Real Estate Market and New Electricity & Water Regulations

09/03/2017 | by Abdulrahman Al-Sanad

Since 2014 oil prices witnessed a huge fall due to many factors including geopolitical issues. This in return made all sectors to slowdown, which had impacted the consumer purchasing power to be more cautious. Real estate was one of the main sectors affected by the oil prices fall, prices of real estate properties went down as well as the demand. Government, in return, has de-subsidized diesel and gas, which raised the cost of living. Vacancies increased, especially for investment sector, in return rents decreased due to the decrease in demand and high supply.

In 2016, the value of investment, industrial and retail properties have witnessed slight decrease after a decline of 5-7% in 2015 due to the fall in oil prices, and the value of offices has remained stable with a slight increase in rental rates and sales price through 2015 and 2016.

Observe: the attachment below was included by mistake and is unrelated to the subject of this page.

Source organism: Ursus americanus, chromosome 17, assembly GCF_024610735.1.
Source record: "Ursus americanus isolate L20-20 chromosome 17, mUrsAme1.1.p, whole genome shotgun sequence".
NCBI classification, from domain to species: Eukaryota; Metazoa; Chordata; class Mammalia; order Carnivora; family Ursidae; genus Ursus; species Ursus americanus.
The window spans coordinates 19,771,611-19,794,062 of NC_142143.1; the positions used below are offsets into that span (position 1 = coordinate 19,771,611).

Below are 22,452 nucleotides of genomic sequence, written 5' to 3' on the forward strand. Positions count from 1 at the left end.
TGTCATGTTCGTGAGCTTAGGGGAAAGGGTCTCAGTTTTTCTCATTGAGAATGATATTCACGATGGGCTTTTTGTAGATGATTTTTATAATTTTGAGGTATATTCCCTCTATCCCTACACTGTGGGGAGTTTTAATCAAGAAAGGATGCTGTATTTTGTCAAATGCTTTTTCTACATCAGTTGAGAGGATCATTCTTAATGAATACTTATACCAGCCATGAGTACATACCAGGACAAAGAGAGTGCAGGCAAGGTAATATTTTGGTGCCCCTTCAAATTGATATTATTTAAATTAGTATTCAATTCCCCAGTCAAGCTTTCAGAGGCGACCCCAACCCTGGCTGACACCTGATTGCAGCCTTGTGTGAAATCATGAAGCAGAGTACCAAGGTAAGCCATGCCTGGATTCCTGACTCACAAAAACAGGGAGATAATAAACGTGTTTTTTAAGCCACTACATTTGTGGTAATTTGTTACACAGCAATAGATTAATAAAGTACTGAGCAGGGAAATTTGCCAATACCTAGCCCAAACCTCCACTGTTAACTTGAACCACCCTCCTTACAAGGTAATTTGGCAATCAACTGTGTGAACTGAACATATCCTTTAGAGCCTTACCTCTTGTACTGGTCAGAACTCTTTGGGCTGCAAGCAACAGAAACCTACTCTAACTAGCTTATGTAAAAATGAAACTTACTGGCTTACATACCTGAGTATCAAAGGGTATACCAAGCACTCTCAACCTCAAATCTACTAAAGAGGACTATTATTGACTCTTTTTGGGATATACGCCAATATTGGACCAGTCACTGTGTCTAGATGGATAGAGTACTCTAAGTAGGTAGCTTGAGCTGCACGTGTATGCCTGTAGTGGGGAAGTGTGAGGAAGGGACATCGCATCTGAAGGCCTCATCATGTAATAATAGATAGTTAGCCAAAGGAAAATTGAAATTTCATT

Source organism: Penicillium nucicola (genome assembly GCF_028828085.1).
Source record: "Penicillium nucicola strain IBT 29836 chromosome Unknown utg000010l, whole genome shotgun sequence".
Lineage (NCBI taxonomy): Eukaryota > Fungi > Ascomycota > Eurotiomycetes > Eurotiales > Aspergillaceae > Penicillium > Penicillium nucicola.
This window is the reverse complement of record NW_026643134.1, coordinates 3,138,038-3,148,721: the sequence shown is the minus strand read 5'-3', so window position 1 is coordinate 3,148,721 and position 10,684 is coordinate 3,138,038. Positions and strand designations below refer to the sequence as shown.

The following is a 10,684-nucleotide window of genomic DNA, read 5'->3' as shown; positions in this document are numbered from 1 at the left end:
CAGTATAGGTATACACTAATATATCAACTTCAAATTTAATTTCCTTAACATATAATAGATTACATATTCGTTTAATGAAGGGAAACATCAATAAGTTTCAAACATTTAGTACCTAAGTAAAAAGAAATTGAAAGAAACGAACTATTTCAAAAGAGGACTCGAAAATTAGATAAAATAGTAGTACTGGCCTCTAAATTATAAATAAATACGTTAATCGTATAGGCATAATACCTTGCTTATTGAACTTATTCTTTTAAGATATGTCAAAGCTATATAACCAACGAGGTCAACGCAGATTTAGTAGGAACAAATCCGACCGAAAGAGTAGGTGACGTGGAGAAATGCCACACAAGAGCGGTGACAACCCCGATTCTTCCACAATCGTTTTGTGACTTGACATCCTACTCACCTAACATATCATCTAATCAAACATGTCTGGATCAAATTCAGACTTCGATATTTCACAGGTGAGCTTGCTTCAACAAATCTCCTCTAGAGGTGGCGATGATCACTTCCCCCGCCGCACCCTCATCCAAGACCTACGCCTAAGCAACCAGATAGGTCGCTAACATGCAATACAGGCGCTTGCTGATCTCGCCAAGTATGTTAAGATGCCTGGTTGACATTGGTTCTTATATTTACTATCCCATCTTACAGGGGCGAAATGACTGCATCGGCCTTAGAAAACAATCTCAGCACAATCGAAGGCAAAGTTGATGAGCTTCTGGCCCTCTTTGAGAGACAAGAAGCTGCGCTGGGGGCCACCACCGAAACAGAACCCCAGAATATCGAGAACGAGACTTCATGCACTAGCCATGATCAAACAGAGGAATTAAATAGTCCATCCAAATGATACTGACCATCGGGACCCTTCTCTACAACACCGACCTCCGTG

Recently, a new bill (20/2016) was passed to increase utilities expenses for electricity and water consumption. This new law is set to be effective in May 2017 for the commercial sector, August 2017 for the investment sector, and February 2018 for the industrial sector.

The following graphs show visualizes the set increases:

In Kuwait, the non-Kuwaitis represent 70% of the population. As per Kuwait law, non-GCC nationalities cannot purchase any property leading the expatriates to the option of renting. Therefore, the investment sector is one of the dominant sectors in Kuwait’s real estate market. The new law will negatively affect this sector leading to an escalation in cost of living, which makes Kuwait less appealing to expatiates. This will lead to higher occupancy and lower rental rates.

Regarding the commercial and industrial sectors, these increases will have a high impact as well due to the poor economy conditions effects on the purchasing powers of consumers. This will lead to huge decrease in sales that will have negative impact on current businesses and upcoming businesses affecting all sectors including real-estate. Therefore, it is also expected that the supply will surpass the demand, which leads to high number of vacancies.

This article is published in "Engage Q4, 2016" - click to view the publication